Sony recently unveiled the immensely interesting Party-shot. The dock-like contraption is capable of rotating 360 degrees and tilting 24 degrees. It uses a combination of Sony’s Smile Shutter and Face Detection technology. In other words the camera attached to the Party-shot will seek out profiles and automatically take pictures. But this post is not about the features of this new gadget and the technology behind it. This post is also about what would happen when we forget that our friend’s camera is watching us even when we are 4+ drinks down happily swaying all over the dance floor!
What would happen to post drinking privacy when our host would no longer need to drink less to capture those ‘golden moments’ (read morning after regrets)?
I mean everyone would be equally drunk and Party-shot would be busy doing his job by clicking everyone as clearly as the technology allows. (People who watched three drunk men on a security camera happily walking away with Mike Tyson’s pet tiger in the movie Hang Over, would better relate to what I am pointing at here)
This points at the potential social impact of the ubiquity of intelligent gadgets around us. Ubiquitous intelligence could be great convenience as long as we remember that we are being watched by, more than just the, security camera. We might be in for unpleasant surprises when we don’t.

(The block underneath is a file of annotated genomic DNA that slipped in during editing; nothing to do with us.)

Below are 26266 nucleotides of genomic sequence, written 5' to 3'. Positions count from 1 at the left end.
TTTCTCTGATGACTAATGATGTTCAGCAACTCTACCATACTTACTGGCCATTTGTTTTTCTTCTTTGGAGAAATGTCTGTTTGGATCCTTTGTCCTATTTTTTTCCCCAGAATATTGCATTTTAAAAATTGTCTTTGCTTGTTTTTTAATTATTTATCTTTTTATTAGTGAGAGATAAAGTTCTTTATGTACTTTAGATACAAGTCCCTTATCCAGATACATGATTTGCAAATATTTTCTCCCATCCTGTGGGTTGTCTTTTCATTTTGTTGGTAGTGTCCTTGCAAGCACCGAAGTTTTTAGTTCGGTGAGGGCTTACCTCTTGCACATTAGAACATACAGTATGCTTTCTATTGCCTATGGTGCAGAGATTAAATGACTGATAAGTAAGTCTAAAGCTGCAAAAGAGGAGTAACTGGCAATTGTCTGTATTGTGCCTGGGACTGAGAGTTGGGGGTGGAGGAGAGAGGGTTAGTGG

What we would do, in our offline world meshed with ubiquitous intelligence and in our online world full of our digital fingerprints, is going to increasingly effect our everyday life. I already know more than a handful of people who have been caught with embarrassingly contradicting accounts of personal information. What you are on Facebook, a dating website, a Blog, a business networking website, Twitter and the Office intranet are not as mutually exclusive as many of us are beginning to realize.
It is difficult to imagine that the fear of being recorded while doing the off the record things would slow or stop the adoption of such technologies, but I can clearly foresee the emergence of new services to manage this involuntary ubiquity.
I can foresee online or digital PR evolving to serve not just the big brands or the rich and the famous but just about any individual who wishes to have a cleaner, or should we say a ‘better-managed’, online presence. Similarly, like the mobile phone or GSM network jammers of today (used mainly for security purposes), I can visualize portable devices that act as ‘sensors for gadgets’ that help people scan the environment every time they seek ‘privacy out of home’.
However all this assumes that we are not drunk perpetually. So drink even more responsibly in the future because you’ll never know when you are going to go live!
Monday, September 28, 2009
Posted by Saurabh Sharma at Monday, September 28, 2009